British Open champion Padraig Harrington has a book coming out during the holidays that details his best 18 shots over four days at Carnoustie.
He wouldn't divulge the order, but one shot might have been a clear No. 1 if he had made the putt.
'The 4-iron I hit on the third playoff hole to 5 feet,' Harrington said.
The Irishman already was two shots ahead of Sergio Garcia, and he missed the 5-foot birdie at No. 17 to carry the drama to the final hole, where a bogey gave him a one-shot victory and the claret jug.
Why won't such a pure shot be at the top of his list?
'The fact I didn't hole the putt,' he said. 'And the fact I was two ahead. It was inconsequential. If I was level, hit that shot and holed the putt, it would go down as the best shot I ever hit in my life.'
As it is, he'll gladly settle for the claret jug.
Mike Weir became the sixth player to join the $20 million club on the PGA TOUR this year. The others are Mark Calcavecchia, Scott Verplank, Fred Funk, Stuart Appleby and Stewart Cink. ... After serving as his assistant captain to Gary Player the last three Presidents Cup, former British Open champion Ian Baker-Finch has joined his company. Baker-Finch will be an ambassador for Black Knight International, focusing on business ventures. ... The American Junior Golf Association selected Peter Uihlein and Vicky Hurst as its players of the year on Tuesday. ... The 125th spot on the PGA TOUR money list has increased by $169,217 through five events of the Fall Series.
Justin Rose is third on the European Tour Order of Merit despite playing 11 tournaments, with only five of those events in Europe.
'I was 30 under par for the last two weeks and didn't win. I guess I better play better.' -- Mark O'Meara.
Copyright 2007 Associated Press. All rights reserved. This material may not be published, broadcast, rewritten or redistributed.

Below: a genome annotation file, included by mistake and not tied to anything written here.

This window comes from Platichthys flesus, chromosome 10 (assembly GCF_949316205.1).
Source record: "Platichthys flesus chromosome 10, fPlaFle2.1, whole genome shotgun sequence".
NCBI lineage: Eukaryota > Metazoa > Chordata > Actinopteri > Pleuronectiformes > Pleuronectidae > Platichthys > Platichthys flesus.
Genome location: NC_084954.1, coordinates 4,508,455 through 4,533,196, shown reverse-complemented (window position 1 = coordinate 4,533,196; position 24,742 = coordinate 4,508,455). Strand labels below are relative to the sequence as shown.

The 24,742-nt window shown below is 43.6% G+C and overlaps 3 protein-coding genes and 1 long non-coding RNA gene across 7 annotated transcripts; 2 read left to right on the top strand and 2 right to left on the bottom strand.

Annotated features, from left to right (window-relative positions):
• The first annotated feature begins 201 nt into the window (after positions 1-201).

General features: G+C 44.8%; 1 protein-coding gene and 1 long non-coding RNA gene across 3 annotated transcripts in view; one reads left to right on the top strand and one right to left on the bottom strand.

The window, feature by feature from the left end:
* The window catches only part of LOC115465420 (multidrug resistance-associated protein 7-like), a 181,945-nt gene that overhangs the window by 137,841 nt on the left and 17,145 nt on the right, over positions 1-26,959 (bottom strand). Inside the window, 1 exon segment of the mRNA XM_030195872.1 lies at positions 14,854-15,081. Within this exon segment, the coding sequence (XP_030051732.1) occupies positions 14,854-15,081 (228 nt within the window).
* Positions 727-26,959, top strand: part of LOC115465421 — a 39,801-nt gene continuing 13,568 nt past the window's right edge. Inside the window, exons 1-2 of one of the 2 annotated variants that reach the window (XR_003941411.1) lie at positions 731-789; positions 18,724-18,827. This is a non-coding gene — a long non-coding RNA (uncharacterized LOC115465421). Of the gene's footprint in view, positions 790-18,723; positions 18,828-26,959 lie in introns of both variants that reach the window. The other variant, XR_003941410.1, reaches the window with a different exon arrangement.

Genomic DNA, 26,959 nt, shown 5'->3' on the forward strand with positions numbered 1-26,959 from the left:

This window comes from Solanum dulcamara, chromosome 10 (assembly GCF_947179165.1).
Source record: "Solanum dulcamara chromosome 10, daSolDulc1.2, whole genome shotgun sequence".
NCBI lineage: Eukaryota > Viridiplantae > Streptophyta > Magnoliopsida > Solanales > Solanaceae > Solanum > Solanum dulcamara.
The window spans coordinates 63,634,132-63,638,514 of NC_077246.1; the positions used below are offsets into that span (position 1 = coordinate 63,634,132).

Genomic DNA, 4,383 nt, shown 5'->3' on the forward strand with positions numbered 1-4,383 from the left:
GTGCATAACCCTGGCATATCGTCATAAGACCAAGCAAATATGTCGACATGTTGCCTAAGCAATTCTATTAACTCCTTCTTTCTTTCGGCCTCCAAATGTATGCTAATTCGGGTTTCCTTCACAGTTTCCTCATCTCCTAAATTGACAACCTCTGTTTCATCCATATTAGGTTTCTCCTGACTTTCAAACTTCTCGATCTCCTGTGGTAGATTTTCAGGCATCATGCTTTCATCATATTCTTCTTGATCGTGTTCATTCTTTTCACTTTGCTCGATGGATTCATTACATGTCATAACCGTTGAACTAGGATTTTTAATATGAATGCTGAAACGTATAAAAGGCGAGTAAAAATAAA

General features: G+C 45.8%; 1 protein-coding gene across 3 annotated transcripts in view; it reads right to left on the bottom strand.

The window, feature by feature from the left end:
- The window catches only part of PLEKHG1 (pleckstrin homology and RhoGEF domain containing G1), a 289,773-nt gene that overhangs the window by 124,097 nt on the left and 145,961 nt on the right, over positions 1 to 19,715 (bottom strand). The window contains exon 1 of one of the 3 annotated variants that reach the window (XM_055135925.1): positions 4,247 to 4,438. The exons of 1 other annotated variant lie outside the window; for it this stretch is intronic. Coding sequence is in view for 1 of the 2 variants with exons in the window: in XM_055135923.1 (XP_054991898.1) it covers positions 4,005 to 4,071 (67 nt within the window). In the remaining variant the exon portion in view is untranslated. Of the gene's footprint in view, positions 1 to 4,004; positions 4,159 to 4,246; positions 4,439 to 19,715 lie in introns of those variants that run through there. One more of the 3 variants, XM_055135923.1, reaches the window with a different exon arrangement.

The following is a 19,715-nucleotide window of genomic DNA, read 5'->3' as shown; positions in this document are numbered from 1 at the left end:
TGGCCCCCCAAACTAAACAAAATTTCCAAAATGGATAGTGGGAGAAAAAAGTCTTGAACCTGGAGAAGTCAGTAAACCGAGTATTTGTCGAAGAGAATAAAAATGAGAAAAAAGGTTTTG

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Storms halt Barbasol before Lincicome tees off

By Associated PressJuly 20, 2018, 11:29 pm

NICHOLASVILLE, Ky. - Brittany Lincicome will have to wait until the weekend to resume her bid to make the cut in a PGA Tour event.

Overnight storms delayed the start of the second round Friday in the Barbasol Championship, and an afternoon thunderstorm suspended competition for good. The round will resume Saturday morning with much of the field still to play.

The second stoppage at Champions Trace at Keene Trace Golf Club came 20 minutes before Lincicome's scheduled tee time.

Lincicome was near the bottom of the field after opening with a 6-over 78 on Thursday. The first LPGA player since Michelle Wie in 2008 to start a PGA Tour event, she needs a huge rebound to join Babe Zaharias (1945) as the only female players to make the cut.

Troy Merritt had the clubhouse lead at 15 under, following an opening 62 with a 67.

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Third-round tee times for the 147th Open

By Golf Channel DigitalJuly 20, 2018, 9:05 pm

CARNOUSTIE, Scotland – Eighteen major champions made the cut at The Open and will be playing the weekend at Carnoustie, including 60-year-old ageless wonder Bernhard Langer, and both major champs so far this year, Patrick Reed and Brooks Koepka.

Twenty-four-year-old Gavin Green will be first off solo Saturday at 4:15 a.m. ET. Reed and Rhys Enoch will follow along 10 minutes later.

Full-field scores from the 147th Open Championship

Full coverage of the 147th Open Championship

Phil Mickelson and Tiger Woods, both at even par for the tournament, six shots behind leaders Zach Johnson and Kevin Kisner, are in consecutive groups. Mickelson is playing with Austin Cook at 8:05 a.m. and Woods is with South Africa’s Shaun Norris at 8:15 a.m.

Jordan Spieth and Rickie Fowler, both three shots off the lead, are also in consecutive groups. Fowler is at 10 a.m. with Thorbjorn Olesen and Spieth is 10 minutes later with Kevin Chappell. Rory McIlroy, looking to win his first major since the 2014 PGA Championship, is at 10:40 a.m. with Xander Schauffele. McIlroy is two shots behind.

Johnson and Kisner are last off at 11 a.m.

4:15AM ET: Gavin Green

4:25AM ET: Rhys Enoch, Patrick Reed

4:35AM ET: Kiradech Aphibarnrat, Justin Rose

4:45AM ET: Yusaku Miyazato, Tyrrell Hatton

4:55AM ET: Ross Fisher, Keegan Bradley

5:05AM ET: Ryan Fox, Jason Dufner

5:15AM ET: Bryson DeChambeau, Henrik Stenson

5:25AM ET: Tom Lewis, Sam Locke (a)

5:35AM ET: Paul Casey, Chris Wood